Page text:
In its technical evaluation, IUCN noted that Shiretoko bears an Ainu name, “reverently called by the Ainu People as ‘sir.etok’”, translated as “the end of mother earth” [29]. IUCN also recognized the importance of Shiretoko for “traditional inhabitants” and recommended that “the traditional wisdom and skills of local Ainu [be incorporated to] realize sustainable use of the natural environment” ([29], p. 31.) Finally the evaluation urged that Ainu be given the opportunity to assist with property management, specifically in developing ecotourism activities “which celebrate the traditional customs and uses of the nominated property” ([29], p. 31). Without access to oral histories or the ability to speak with those raised in this area, ecotour planners have focused on resources they do control: the archaeological record, memories of TEK, and oral literature. “Soft power” marshalled by ecotours may conceal more politicized agendas, while ecotours generate tools used to leverage restitution of waterways, land, and marine areas. SIPETRU aims to promote indigenous ecotourism, develop a guide program that engages indigenous peoples’ culture and the restoration of Shiretoko’s ecological balance, support employment and training of indigenous guides, and foster sustainable ecotourism that conserves the natural environment of Shiretoko [27]. Casi, for example, have emerged as focal points for ecotours because they condense the lived histories and agency of Ainu ancestors in sculpting the landscape of Shiretoko. Casi represented as sacred spaces may provide a basis for reclaiming land, according to SIPETRU. By linking the casi in Shiretoko with those dotting the landscapes of Hokkaido as a whole, advocates seek to broaden support for reviving indigenous rights across Hokkaido, as Maori communities have achieved in New Zealand ([3], p. 51).

3. Analysis: Weighing the Benefits of Ecotourism

As a new medium of representation, indigenous ecotourism places Ainu at the center, enabling them to author and control the content and delivery of messages about themselves. Proponents describe ecotourism as economically empowering, generating employment opportunities based on Ainu meshi, (literally feeding oneself through Ainu identity), or the ability to levy income by linking ethnic identity with livelihood. Yet the economic benefits of ecotourism are still minimal, as most ecotours outside Shiretoko across Hokkaido generate barely enough profit to cover supply costs. Ecotourism does cultivate new publics. Urban Ainu may benefit from joining ecotours to engage with the TEK of their ancestors; yet most ecotours attract a wajin demographic with the freedom and financial resources to travel.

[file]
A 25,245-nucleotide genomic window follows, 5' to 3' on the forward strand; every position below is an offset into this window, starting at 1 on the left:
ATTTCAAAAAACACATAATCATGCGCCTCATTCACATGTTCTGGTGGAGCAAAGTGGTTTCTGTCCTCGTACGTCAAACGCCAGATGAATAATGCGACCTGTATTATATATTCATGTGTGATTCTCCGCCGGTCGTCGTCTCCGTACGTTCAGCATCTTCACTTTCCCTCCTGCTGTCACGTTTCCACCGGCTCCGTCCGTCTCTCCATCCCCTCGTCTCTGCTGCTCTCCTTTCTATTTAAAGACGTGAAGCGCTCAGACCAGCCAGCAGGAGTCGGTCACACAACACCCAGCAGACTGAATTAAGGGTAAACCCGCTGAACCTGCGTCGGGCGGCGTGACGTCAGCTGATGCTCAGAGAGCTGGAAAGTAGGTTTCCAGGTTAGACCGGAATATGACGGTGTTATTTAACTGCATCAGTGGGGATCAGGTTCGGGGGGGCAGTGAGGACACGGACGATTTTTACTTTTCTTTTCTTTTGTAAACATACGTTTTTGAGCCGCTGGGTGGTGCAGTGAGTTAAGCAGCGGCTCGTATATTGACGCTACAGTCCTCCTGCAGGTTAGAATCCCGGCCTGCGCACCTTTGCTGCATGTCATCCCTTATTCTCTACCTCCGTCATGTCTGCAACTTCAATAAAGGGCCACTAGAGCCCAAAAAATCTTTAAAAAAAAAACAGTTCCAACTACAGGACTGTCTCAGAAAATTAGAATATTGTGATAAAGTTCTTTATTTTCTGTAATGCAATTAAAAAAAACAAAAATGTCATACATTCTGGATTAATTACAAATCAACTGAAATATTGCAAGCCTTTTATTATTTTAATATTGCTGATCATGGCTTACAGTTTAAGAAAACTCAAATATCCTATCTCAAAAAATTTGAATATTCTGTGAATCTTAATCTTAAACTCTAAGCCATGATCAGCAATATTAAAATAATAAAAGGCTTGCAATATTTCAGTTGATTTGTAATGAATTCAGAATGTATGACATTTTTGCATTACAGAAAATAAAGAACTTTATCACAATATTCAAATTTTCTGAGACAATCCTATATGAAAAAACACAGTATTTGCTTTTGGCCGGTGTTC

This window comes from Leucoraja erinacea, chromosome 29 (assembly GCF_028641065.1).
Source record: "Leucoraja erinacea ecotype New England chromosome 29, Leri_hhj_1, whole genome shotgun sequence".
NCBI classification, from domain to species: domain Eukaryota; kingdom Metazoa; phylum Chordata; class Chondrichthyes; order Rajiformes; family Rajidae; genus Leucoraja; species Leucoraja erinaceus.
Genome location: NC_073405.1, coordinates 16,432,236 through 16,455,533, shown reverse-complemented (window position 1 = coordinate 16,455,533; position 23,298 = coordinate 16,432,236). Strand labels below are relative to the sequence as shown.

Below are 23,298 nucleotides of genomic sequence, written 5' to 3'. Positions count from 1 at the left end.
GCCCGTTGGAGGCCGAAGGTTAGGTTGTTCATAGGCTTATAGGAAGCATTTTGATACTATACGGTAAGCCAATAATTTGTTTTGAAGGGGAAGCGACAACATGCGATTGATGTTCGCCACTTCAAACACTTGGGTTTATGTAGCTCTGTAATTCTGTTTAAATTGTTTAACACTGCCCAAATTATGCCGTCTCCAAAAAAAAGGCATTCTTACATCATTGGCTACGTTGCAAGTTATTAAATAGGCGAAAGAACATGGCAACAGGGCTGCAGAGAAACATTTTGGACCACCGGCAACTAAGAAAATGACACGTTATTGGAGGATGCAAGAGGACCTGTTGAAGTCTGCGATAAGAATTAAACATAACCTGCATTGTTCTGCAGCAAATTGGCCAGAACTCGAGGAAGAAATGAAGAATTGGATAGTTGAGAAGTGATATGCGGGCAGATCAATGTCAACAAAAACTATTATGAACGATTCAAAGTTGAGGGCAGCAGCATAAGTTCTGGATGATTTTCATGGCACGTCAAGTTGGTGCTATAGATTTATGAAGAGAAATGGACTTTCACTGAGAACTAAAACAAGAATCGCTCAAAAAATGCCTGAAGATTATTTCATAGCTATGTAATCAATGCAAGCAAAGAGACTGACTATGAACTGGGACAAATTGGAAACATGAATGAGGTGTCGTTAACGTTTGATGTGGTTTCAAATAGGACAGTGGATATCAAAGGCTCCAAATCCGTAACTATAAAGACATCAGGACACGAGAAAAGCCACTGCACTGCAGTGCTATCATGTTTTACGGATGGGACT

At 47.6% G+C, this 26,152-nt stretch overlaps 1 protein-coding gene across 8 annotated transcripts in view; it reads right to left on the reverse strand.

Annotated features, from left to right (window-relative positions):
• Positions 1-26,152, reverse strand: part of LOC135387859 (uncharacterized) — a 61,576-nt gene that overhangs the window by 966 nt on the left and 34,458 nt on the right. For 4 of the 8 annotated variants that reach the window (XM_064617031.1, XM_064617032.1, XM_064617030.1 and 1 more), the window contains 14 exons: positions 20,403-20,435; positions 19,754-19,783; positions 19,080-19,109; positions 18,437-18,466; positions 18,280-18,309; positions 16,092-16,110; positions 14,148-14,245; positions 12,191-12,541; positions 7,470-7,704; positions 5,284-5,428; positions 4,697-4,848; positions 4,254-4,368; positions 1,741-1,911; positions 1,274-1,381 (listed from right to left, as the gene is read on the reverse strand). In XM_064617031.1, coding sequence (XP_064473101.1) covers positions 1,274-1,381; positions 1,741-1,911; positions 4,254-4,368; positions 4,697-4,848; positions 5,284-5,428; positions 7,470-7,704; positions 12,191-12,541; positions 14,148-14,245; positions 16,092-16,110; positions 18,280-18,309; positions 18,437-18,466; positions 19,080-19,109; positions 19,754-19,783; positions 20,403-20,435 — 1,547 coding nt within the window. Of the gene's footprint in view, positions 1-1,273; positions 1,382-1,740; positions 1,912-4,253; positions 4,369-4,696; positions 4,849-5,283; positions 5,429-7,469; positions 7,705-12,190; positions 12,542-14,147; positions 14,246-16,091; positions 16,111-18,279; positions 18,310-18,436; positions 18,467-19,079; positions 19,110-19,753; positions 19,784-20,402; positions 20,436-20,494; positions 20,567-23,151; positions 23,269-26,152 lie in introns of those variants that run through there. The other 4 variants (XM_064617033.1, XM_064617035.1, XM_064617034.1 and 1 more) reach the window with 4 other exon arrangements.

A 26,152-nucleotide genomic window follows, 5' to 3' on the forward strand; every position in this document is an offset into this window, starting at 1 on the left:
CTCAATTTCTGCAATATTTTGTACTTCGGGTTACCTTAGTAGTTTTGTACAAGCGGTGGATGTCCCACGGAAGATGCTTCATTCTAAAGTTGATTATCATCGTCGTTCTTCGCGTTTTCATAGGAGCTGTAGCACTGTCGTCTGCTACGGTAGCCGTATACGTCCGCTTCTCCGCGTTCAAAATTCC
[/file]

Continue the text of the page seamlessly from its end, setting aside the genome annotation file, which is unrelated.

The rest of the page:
Ecotourism may appear far removed from wildlife management or co-stewardship of Shiretoko, but it allows urban Ainu youth to learn the TEK of their ancestors, restore relationships with the kamuy of these regions, hone skills as naturalists, and reembody this knowledge, through embedding these practices in their bodies. It provides a context for a host of practices to resignify Ainu. The term resignifying suggests that these groups make choices about how to interpret and claim an Ainu identity anew. Proponents argue that ecotourism has the potential to restore the ancestral Ainu worldview through wild food gathering, relearning subsistence practices for cultural transmission, and inscribing Ainu cultural logics onto the land through stewardship and language. As one ecotour guide, Y-san explained, when Ainu youth are given the opportunity to work as nature guides, sustained access to non-urban spaces provides a context for crafting “sensibilities” as Ainu [30]. All life forms have stories, in Y-san’s view, and storytelling helps cultivate awareness of the interconnectedness of all living beings and in turn urges greater consideration for others. Memories of the land transmitted through oral literature are today being recombined and invented afresh for this generation. Young Ainu may revisit traditional narrative forms to foster Ainu identities anew through linking them to relations with kamuy. This is what Y-san envisions as an Ainu contribution for Japan toward advancing sustainability and balance with the nonhuman world.

Critique and Remaining Challenges

Ecotours have become increasingly popular and attractive in recent years because of their alleged commitment to sustainability, their engagement with local communities, and the intimate knowledge of local places implicit in their design [31]. According to ecotourism models, these tours should bring economic and environmental benefit to local communities through encouraging sustainable economic development and minimal consumption of local resources. They should be sourced by local food and accommodations, and vendors should be monitored to ensure minimal local impact. Ainu ecotours have not managed to achieve this yet: most rely on short-term stays by tourists flying in from Tokyo and, thus, leave a significant carbon footprint, but they do invest in the local economy and rely on local merchants for food and lodging. The impetus for designing ecotourism programs has not emerged organically from Ainu themselves but has been generated by Ainu and non-Ainu urban intellectuals and activists. In Shiretoko, indigenous ecotour programs have been organized primarily by urban transplants and led by urban Ainu guides housed in a locally based organization, rather than percolating upwards from the local grassroots [13].